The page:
Tim Hortons App Location Tracking Being Probed by Privacy Commissioners
Earlier this month, we told you about an investigation by the Financial Post that revealed the Tim Hortons mobile app was tracking the location of older Android phones.
Now, Canada’s privacy commissioner and three other provincial counterparts in B.C., Alberta and Quebec are investigating the Tim Hortons mobile app.
The Office of the Privacy Commissioner of Canada (OPC) says it will “look at whether the organization is obtaining meaningful consent from app users to collect and use their geolocation data for purposes which could include the amassing and use of detailed user profiles, and whether that collection and use of the data is appropriate in the circumstances.”
In response to the investigation, Tim Hortons told CBC News in a statement, “Since Tim Hortons launched our mobile app, our guests always had the choice of whether they share location data with us, including ‘always’ sharing location data — an option offered by many companies on their own apps.”
The issue at stake was for Android smartphones running older software versions. Only in Android 10 did Google add the ability for users to limit app location tracking to only while an app was in use—a feature iPhone users have had since 2014.
Tim Hortons said location data was required for its store finder feature. But the Post investigation revealed numerous third-party companies were being used to track user location data.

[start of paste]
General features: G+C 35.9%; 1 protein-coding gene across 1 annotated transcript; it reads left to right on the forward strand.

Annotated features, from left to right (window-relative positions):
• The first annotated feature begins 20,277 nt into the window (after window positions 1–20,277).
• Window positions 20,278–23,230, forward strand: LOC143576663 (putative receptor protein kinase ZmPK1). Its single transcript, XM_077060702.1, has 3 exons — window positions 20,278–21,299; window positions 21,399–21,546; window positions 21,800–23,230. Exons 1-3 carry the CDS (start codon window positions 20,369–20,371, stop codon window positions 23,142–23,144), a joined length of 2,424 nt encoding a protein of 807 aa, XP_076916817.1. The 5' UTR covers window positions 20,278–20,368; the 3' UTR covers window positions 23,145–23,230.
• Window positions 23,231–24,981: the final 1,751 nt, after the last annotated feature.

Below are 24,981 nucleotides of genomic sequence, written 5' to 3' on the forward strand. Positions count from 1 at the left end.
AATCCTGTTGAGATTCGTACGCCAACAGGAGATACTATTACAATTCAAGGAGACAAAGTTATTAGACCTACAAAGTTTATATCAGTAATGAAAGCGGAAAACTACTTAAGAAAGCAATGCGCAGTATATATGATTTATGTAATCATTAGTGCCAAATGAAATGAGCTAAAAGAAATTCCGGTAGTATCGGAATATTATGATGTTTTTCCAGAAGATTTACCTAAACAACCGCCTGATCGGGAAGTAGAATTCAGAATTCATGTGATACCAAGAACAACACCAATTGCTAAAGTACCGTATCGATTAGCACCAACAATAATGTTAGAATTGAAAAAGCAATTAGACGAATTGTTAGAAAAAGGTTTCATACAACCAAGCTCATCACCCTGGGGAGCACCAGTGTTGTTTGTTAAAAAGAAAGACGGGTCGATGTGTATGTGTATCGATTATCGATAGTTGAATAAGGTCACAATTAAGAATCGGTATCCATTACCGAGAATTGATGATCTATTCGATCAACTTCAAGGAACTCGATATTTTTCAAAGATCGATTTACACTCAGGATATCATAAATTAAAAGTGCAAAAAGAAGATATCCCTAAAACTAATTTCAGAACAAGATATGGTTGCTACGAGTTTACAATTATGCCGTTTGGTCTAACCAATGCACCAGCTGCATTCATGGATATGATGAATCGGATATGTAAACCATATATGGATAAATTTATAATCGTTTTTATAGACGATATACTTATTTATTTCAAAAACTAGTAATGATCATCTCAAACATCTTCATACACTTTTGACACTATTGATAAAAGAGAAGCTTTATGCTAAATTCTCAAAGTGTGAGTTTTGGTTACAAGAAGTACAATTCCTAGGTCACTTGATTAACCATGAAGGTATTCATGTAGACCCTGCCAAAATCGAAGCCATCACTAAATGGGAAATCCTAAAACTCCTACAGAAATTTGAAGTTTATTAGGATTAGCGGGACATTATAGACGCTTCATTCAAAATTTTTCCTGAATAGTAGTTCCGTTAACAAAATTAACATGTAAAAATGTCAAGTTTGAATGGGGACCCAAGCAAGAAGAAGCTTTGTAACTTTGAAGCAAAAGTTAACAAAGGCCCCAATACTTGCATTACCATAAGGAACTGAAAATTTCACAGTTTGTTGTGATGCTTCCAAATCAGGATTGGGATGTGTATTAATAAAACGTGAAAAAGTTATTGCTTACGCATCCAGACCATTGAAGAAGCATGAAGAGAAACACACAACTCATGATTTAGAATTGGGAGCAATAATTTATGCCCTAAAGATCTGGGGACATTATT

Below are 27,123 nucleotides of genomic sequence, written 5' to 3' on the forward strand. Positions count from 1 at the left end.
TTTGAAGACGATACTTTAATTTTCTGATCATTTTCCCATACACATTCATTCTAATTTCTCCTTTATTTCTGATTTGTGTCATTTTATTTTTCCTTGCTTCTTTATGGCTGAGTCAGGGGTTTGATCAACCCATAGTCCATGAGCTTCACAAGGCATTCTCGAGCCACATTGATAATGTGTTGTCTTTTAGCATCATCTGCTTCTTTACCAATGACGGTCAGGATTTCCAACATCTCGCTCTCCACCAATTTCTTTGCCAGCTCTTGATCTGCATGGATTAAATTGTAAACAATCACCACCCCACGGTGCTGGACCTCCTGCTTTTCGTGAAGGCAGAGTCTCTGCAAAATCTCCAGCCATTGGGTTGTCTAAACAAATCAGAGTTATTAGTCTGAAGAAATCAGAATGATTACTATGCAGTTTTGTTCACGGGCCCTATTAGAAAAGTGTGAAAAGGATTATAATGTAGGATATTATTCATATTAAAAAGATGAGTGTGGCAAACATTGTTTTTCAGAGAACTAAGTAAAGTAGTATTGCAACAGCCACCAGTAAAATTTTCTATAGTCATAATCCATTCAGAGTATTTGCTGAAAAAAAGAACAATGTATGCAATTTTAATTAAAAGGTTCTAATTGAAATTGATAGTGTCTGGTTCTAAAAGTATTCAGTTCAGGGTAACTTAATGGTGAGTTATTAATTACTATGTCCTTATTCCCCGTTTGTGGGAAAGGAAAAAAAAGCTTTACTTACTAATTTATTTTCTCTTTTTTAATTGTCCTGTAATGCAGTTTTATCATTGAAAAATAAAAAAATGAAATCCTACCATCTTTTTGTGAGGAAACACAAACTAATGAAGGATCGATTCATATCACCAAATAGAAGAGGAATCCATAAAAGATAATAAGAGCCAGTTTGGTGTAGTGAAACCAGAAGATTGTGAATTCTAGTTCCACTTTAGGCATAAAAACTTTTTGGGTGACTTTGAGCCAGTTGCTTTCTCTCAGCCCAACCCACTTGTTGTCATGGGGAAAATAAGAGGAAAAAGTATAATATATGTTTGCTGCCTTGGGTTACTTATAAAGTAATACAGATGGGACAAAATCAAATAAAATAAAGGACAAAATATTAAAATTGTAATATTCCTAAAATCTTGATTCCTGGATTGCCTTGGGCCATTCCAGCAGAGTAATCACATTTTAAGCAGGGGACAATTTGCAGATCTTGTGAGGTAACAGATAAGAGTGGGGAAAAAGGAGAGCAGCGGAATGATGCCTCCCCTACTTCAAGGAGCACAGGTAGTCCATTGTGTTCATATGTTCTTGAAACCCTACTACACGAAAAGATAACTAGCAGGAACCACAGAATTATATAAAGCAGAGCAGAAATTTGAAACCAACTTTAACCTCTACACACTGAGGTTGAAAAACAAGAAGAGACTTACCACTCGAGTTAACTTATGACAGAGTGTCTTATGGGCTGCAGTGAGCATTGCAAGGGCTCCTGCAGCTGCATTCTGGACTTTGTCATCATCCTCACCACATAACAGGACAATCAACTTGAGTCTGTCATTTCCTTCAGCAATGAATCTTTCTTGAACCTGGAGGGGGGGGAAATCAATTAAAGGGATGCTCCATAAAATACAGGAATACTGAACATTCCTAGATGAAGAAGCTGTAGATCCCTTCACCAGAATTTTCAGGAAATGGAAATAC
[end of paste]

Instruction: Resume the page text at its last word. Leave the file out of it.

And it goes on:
It is notable to me that Tim Hortons insisted that users were giving informed consent to this kind of location tracking, but then once it was made public, they discontinued the practice less than a month later. My original story: https://t.co/PGAcuTvd9g
— 𝙅𝘼𝙈𝙀𝙎 🤨 𝙈𝘾𝙇𝙀𝙊𝘿 (@jamespmcleod) June 29, 2020
It’s worth noting only after the Post’s investigation did Tim Hortons make a change to its mobile app, less than a month later. “We recently updated the Tim Hortons app to limit the collection of location data to only while guests have our app open, even if a guest has selected ‘always’ in their device settings,” added the spokesperson.
“The federal Privacy Commissioner’s office considers this to be an issue of great importance to Canadians given the privacy issues it raises. Geolocation data can be very sensitive as it can reveal information about the habits and activities of individuals, for example, medical visits or places that they regularly frequent,” concluded the OPC press release.